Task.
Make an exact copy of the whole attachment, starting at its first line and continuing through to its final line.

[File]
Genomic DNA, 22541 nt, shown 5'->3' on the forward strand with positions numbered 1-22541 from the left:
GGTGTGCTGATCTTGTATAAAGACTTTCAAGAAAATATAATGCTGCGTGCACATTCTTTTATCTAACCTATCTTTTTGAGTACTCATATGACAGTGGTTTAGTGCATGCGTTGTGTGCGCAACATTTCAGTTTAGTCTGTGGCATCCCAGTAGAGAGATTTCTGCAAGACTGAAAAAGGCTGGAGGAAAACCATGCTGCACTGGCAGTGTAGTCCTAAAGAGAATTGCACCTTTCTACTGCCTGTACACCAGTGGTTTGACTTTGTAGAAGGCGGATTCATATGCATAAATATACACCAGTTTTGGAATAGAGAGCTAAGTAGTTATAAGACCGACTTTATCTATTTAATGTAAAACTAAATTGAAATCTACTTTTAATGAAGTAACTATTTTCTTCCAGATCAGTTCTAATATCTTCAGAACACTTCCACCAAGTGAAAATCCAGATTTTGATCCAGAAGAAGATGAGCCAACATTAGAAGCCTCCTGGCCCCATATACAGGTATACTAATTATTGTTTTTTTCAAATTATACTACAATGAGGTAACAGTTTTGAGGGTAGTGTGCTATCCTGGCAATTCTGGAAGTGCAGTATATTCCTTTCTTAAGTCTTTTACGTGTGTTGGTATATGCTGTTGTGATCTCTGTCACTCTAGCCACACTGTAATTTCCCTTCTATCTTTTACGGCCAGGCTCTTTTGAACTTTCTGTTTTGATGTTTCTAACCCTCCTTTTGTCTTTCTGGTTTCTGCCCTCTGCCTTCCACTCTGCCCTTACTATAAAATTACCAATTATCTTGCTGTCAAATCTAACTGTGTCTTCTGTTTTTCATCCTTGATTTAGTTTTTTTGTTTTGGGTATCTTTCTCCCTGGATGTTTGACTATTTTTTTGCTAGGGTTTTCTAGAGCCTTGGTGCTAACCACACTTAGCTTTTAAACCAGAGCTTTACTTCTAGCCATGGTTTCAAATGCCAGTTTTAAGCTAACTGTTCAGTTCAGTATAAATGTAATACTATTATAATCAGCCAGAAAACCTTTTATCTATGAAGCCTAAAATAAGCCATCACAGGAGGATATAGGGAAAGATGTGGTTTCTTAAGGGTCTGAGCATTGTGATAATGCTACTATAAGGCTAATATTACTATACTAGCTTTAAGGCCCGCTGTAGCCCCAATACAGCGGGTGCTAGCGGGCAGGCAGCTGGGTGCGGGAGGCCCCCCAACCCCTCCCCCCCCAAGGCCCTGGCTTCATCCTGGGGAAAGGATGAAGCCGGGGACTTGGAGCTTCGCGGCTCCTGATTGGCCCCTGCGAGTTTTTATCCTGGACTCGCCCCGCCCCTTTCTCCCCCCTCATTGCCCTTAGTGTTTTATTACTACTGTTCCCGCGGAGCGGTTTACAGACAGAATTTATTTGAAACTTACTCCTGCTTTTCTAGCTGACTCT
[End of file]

Genomic DNA, 22541 nt, shown 5'->3' on the forward strand with positions numbered 1-22541 from the left:
GGTGTGCTGATCTTGTATAAAGACTTTCAAGAAAATATAATGCTGCGTGCACATTCTTTTATCTAACCTATCTTTTTGAGTACTCATATGACAGTGGTTTAGTGCATGCGTTGTGTGCGCAACATTTCAGTTTAGTCTGTGGCATCCCAGTAGAGAGATTTCTGCAAGACTGAAAAAGGCTGGAGGAAAACCATGCTGCACTGGCAGTGTAGTCCTAAAGAGAATTGCACCTTTCTACTGCCTGTACACCAGTGGTTTGACTTTGTAGAAGGCGGATTCATATGCATAAATATACACCAGTTTTGGAATAGAGAGCTAAGTAGTTATAAGACCGACTTTATCTATTTAATGTAAAACTAAATTGAAATCTACTTTTAATGAAGTAACTATTTTCTTCCAGATCAGTTCTAATATCTTCAGAACACTTCCACCAAGTGAAAATCCAGATTTTGATCCAGAAGAAGATGAGCCAACATTAGAAGCCTCCTGGCCCCATATACAGGTATACTAATTATTGTTTTTTTCAAATTATACTACAATGAGGTAACAGTTTTGAGGGTAGTGTGCTATCCTGGCAATTCTGGAAGTGCAGTATATTCCTTTCTTAAGTCTTTTACGTGTGTTGGTATATGCTGTTGTGATCTCTGTCACTCTAGCCACACTGTAATTTCCCTTCTATCTTTTACGGCCAGGCTCTTTTGAACTTTCTGTTTTGATGTTTCTAACCCTCCTTTTGTCTTTCTGGTTTCTGCCCTCTGCCTTCCACTCTGCCCTTACTATAAAATTACCAATTATCTTGCTGTCAAATCTAACTGTGTCTTCTGTTTTTCATCCTTGATTTAGTTTTTTTGTTTTGGGTATCTTTCTCCCTGGATGTTTGACTATTTTTTTGCTAGGGTTTTCTAGAGCCTTGGTGCTAACCACACTTAGCTTTTAAACCAGAGCTTTACTTCTAGCCATGGTTTCAAATGCCAGTTTTAAGCTAACTGTTCAGTTCAGTATAAATGTAATACTATTATAATCAGCCAGAAAACCTTTTATCTATGAAGCCTAAAATAAGCCATCACAGGAGGATATAGGGAAAGATGTGGTTTCTTAAGGGTCTGAGCATTGTGATAATGCTACTATAAGGCTAATATTACTATACTAGCTTTAAGGCCCGCTGTAGCCCCAATACAGCGGGTGCTAGCGGGCAGGCAGCTGGGTGCGGGAGGCCCCCCAACCCCTCCCCCCCCAAGGCCCTGGCTTCATCCTGGGGAAAGGATGAAGCCGGGGACTTGGAGCTTCGCGGCTCCTGATTGGCCCCTGCGAGTTTTTATCCTGGACTCGCCCCGCCCCTTTCTCCCCCCTCATTGCCCTTAGTGTTTTATTACTACTGTTCCCGCGGAGCGGTTTACAGACAGAATTTATTTGAAACTTACTCCTGCTTTTCTAGCTGACTCT